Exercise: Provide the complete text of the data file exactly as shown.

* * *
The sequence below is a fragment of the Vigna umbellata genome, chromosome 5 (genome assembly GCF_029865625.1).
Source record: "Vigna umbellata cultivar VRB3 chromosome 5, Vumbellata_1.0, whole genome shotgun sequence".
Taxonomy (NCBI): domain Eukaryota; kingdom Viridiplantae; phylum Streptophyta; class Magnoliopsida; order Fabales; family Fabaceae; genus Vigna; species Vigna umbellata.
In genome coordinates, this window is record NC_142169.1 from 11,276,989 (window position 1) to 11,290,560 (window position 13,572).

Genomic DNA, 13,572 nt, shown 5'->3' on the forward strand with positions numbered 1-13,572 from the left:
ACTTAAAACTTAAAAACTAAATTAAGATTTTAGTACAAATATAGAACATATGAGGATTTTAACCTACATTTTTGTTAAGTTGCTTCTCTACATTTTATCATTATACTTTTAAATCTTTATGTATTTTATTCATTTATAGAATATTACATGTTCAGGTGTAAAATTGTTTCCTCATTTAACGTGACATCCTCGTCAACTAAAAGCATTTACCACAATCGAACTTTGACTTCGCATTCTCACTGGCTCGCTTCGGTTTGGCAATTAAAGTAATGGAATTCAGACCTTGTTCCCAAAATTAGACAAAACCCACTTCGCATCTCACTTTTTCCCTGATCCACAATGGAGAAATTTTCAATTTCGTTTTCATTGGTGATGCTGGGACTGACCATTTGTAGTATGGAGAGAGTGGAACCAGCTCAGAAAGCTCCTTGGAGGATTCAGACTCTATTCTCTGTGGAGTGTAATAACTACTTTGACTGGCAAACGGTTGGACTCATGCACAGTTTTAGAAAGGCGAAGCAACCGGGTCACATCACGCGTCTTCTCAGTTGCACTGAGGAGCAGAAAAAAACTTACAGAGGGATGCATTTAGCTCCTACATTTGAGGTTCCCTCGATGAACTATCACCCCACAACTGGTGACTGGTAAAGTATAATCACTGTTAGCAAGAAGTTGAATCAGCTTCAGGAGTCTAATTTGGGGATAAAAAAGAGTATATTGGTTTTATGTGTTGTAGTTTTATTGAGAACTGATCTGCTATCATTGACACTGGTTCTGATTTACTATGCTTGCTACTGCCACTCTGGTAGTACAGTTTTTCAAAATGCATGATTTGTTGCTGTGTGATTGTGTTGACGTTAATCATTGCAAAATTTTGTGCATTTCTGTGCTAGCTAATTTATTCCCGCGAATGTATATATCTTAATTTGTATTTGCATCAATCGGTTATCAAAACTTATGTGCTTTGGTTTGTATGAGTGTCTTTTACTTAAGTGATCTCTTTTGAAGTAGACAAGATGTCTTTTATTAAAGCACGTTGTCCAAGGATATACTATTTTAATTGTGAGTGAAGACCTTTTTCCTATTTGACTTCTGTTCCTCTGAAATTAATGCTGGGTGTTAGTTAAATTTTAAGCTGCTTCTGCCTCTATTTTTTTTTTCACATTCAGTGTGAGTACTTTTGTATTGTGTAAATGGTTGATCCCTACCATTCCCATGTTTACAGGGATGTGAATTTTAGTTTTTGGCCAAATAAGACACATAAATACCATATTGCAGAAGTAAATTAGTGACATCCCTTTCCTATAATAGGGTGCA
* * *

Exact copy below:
The sequence below is a fragment of the Vigna umbellata genome, chromosome 5 (genome assembly GCF_029865625.1).
Source record: "Vigna umbellata cultivar VRB3 chromosome 5, Vumbellata_1.0, whole genome shotgun sequence".
Taxonomy (NCBI): domain Eukaryota; kingdom Viridiplantae; phylum Streptophyta; class Magnoliopsida; order Fabales; family Fabaceae; genus Vigna; species Vigna umbellata.
In genome coordinates, this window is record NC_142169.1 from 11,276,989 (window position 1) to 11,290,560 (window position 13,572).

Genomic DNA, 13,572 nt, shown 5'->3' on the forward strand with positions numbered 1-13,572 from the left:
ACTTAAAACTTAAAAACTAAATTAAGATTTTAGTACAAATATAGAACATATGAGGATTTTAACCTACATTTTTGTTAAGTTGCTTCTCTACATTTTATCATTATACTTTTAAATCTTTATGTATTTTATTCATTTATAGAATATTACATGTTCAGGTGTAAAATTGTTTCCTCATTTAACGTGACATCCTCGTCAACTAAAAGCATTTACCACAATCGAACTTTGACTTCGCATTCTCACTGGCTCGCTTCGGTTTGGCAATTAAAGTAATGGAATTCAGACCTTGTTCCCAAAATTAGACAAAACCCACTTCGCATCTCACTTTTTCCCTGATCCACAATGGAGAAATTTTCAATTTCGTTTTCATTGGTGATGCTGGGACTGACCATTTGTAGTATGGAGAGAGTGGAACCAGCTCAGAAAGCTCCTTGGAGGATTCAGACTCTATTCTCTGTGGAGTGTAATAACTACTTTGACTGGCAAACGGTTGGACTCATGCACAGTTTTAGAAAGGCGAAGCAACCGGGTCACATCACGCGTCTTCTCAGTTGCACTGAGGAGCAGAAAAAAACTTACAGAGGGATGCATTTAGCTCCTACATTTGAGGTTCCCTCGATGAACTATCACCCCACAACTGGTGACTGGTAAAGTATAATCACTGTTAGCAAGAAGTTGAATCAGCTTCAGGAGTCTAATTTGGGGATAAAAAAGAGTATATTGGTTTTATGTGTTGTAGTTTTATTGAGAACTGATCTGCTATCATTGACACTGGTTCTGATTTACTATGCTTGCTACTGCCACTCTGGTAGTACAGTTTTTCAAAATGCATGATTTGTTGCTGTGTGATTGTGTTGACGTTAATCATTGCAAAATTTTGTGCATTTCTGTGCTAGCTAATTTATTCCCGCGAATGTATATATCTTAATTTGTATTTGCATCAATCGGTTATCAAAACTTATGTGCTTTGGTTTGTATGAGTGTCTTTTACTTAAGTGATCTCTTTTGAAGTAGACAAGATGTCTTTTATTAAAGCACGTTGTCCAAGGATATACTATTTTAATTGTGAGTGAAGACCTTTTTCCTATTTGACTTCTGTTCCTCTGAAATTAATGCTGGGTGTTAGTTAAATTTTAAGCTGCTTCTGCCTCTATTTTTTTTTTCACATTCAGTGTGAGTACTTTTGTATTGTGTAAATGGTTGATCCCTACCATTCCCATGTTTACAGGGATGTGAATTTTAGTTTTTGGCCAAATAAGACACATAAATACCATATTGCAGAAGTAAATTAGTGACATCCCTTTCCTATAATAGGGTGCA